Regulations

A Severance Tax: The Basics

Pennsylvania has been considering a severance tax on natural gas for years. Here are four reasons it is long overdue: 

TALKING POINT #1: A severance tax can bring in substantial and, as natural gas prices rise, growing revenues to help close our budget and investment deficits now and in the future.

Governor Wolf’s proposal is projected to bring in $349 million next year, $712 million in 2018-2019 and $1.15 billion a year by 2021-22. (These are net revenues after deducting a credit for the impact fee already paid by natural gas drillers.) Even a tax at slightly lower levels brings in over $200 million next year and close to a billion dollars a year 2021-2022.

Backroom budget deal attempts to derail environmental regulations

The Pennsylvania Senate today passed the Fiscal Code, a must-pass piece of legislation that is part of the budget process. It contains provisions that would subvert Pennsylvania’s climate plan and gas drilling regulations and raid $12 million from the Alternative Energy Investment Act to create a new “Natural Gas Infrastructure Development Fund” providing more taxpayer help to an industry that still doesn’t pay a severance tax in Pennsylvania.

Why Triad Strategies is Wrong on Ride Sharing

Our recent blog on 'the Non-Sharing Economy' prompted a response from Roy Wells at Triad Strategies. Triad is the Harrisburg lobbying and public relations firm secured by Lyft to make the case that its services should not be subject to the same rules that govern cabs. We appreciate Roy's weighing in and giving us the opportunity for a deeper back-and-forth.

PA Deregulation Bill Will Hurt Rural Broadband Access and Increase Phone Rates

There has been a wave of deregulation bills introduced in statehouses across the country in recent years, and the latest in Pennsylvania is targeting landline telephone service. The plan could end up limiting access to broadband service in rural parts of the commonwealth and sharply increasing telephone rates.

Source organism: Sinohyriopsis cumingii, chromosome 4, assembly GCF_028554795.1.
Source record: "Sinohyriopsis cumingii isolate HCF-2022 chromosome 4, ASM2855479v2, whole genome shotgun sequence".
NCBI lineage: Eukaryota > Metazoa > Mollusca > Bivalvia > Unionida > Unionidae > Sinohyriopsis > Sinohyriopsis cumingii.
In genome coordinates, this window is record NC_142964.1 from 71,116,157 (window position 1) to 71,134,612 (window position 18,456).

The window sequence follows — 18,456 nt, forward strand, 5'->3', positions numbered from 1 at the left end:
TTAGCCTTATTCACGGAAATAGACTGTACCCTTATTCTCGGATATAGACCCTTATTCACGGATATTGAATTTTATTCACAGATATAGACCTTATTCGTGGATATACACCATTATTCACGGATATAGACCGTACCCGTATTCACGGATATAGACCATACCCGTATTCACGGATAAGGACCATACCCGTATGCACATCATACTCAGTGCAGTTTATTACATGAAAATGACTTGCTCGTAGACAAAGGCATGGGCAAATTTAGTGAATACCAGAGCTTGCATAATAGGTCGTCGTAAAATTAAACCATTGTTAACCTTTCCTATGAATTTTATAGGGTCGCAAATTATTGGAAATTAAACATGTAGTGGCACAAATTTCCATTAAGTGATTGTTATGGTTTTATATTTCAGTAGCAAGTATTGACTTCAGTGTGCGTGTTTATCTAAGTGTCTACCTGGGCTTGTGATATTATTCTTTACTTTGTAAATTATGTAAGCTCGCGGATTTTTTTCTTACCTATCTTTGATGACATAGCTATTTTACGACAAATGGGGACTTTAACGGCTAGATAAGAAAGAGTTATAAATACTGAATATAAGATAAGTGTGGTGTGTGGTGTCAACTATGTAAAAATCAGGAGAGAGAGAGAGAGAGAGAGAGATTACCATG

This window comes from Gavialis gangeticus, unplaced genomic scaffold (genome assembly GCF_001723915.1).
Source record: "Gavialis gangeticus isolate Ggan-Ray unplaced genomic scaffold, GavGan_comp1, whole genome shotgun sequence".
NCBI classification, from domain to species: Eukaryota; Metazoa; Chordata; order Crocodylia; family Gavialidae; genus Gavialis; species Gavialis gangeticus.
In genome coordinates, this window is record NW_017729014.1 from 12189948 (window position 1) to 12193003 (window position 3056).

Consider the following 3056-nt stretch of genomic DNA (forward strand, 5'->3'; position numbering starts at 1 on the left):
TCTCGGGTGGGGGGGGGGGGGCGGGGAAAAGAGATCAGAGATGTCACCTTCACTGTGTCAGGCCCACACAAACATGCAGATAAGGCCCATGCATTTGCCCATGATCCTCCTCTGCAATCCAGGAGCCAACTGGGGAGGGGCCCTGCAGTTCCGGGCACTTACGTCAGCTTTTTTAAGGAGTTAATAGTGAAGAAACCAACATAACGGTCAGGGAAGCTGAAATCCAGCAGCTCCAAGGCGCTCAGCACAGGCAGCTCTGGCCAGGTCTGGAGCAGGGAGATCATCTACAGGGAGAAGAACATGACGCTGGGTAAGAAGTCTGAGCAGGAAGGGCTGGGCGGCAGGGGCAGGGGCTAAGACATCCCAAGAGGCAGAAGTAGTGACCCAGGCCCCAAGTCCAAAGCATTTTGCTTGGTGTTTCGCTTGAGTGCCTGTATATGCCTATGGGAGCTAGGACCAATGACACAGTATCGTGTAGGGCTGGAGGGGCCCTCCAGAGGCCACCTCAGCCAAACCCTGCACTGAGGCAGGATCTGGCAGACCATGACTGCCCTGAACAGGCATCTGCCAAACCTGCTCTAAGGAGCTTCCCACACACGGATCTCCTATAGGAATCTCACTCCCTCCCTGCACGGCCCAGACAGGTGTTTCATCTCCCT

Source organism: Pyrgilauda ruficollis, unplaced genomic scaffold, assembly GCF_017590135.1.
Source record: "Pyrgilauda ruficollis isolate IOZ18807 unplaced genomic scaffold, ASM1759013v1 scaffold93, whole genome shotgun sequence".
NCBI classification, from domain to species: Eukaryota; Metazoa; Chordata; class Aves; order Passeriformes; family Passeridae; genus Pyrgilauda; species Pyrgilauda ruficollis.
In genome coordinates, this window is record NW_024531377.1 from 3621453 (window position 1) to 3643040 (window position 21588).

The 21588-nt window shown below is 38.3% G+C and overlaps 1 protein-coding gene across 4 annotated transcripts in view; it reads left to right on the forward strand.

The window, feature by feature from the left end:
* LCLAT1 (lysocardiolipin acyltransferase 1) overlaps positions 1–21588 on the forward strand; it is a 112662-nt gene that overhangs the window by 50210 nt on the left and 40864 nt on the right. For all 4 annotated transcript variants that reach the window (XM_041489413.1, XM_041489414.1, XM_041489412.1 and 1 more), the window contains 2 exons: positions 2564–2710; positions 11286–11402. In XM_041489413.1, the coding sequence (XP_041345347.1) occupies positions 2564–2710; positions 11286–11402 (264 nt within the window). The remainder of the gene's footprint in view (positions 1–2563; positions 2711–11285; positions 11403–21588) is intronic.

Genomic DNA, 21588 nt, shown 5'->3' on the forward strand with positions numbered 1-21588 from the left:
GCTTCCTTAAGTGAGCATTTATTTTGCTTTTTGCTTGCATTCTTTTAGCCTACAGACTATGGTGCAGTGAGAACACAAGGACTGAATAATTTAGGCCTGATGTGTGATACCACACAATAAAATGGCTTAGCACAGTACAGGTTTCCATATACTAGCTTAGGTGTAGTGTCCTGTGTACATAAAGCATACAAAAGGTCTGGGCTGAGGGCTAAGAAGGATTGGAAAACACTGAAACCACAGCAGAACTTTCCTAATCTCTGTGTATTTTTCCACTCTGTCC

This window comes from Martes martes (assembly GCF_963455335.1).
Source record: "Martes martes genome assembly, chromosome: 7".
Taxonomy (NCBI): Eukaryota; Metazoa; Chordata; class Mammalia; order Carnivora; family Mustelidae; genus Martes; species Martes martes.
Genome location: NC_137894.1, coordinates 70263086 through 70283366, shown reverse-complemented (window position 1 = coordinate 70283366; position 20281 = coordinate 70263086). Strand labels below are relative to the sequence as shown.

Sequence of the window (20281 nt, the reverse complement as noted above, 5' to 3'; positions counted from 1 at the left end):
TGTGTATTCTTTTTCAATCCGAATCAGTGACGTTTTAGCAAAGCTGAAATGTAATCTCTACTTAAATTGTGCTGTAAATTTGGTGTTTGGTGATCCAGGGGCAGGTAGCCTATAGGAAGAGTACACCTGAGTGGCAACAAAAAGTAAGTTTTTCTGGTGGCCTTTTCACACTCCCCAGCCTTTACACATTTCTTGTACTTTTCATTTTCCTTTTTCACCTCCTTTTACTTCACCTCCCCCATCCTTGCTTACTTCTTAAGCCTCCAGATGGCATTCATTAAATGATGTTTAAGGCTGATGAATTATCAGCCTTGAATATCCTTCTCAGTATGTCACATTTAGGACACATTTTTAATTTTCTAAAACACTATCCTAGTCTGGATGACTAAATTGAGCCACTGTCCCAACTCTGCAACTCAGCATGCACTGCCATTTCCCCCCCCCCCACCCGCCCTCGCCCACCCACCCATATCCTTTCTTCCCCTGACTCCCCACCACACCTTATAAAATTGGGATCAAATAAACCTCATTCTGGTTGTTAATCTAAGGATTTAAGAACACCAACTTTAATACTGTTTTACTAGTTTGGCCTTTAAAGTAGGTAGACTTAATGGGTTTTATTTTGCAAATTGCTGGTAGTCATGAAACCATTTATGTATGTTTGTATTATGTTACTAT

Water Polo Swimsuit Malfunctions CAN Be Revealing

You heard it first on The Rick Smith Show!

Last night, while guest hosting Rick's show, I used the need for rules in water polo — to prevent players from ripping off each other's swimsuits and Speedos underwater — as a metaphor for the fact that we need regulations and government policy to achieve "good" competition in our economy (based on productivity, quality, service, and innovation).

Midday Must Reads: College Grads Compete with Outsourcing, Face Debt

Recent college graduates seeking jobs are finding more competition from across the globe. American companies are cutting costs and raising revenues by employing international workers, Nancy Folbre, a University of Massachusetts economics professor, explains at the New York Times' Economix Blog.

Morning Must Reads: Trust Us, Would We Lie To You Again and Again and Again...

Reuters reports on a poll of Wall Street executives on the subject of honesty.

A quarter of Wall Street executives see wrongdoing as a key to success, according to a survey by whistleblower law firm Labaton Sucharow released on Tuesday.

Morning Must Reads: Policy Matters in Payday lending and Fracking

Unless you have been away for two weeks, you will note I have been posting a lot about House Bill 2191, which if enacted would legalize predatory payday lending in Pennsylvania.

If you listen to only the policymakers pushing this legislation, you would conclude this bill is a common-sense reform aimed at boosting consumer protection. The reality is quite different since the bill opens the door to a kind of predatory lending that exploits working families and destroys jobs

Predatory Payday Lending Bill Flies Out of Cramped House Consumer Affairs Hearing

Room 148 of the State Capitol might as well double as a Capitol broom closet. That's where the House Consumer Affairs Committee this morning rushed out amendments to House Bill 2191, which legalizes predatory payday lending in Pennsylvania.

The amendments to HB 2191 were misleadingly pitched as adding more consumer protections to the bill. Even the Navy Marine Corps Relief Society took a look at these amendments and said they do "nothing to mitigate the already harmful aspects of HB 2191," and that one amendment "actually worsens the problem it claims to solve."

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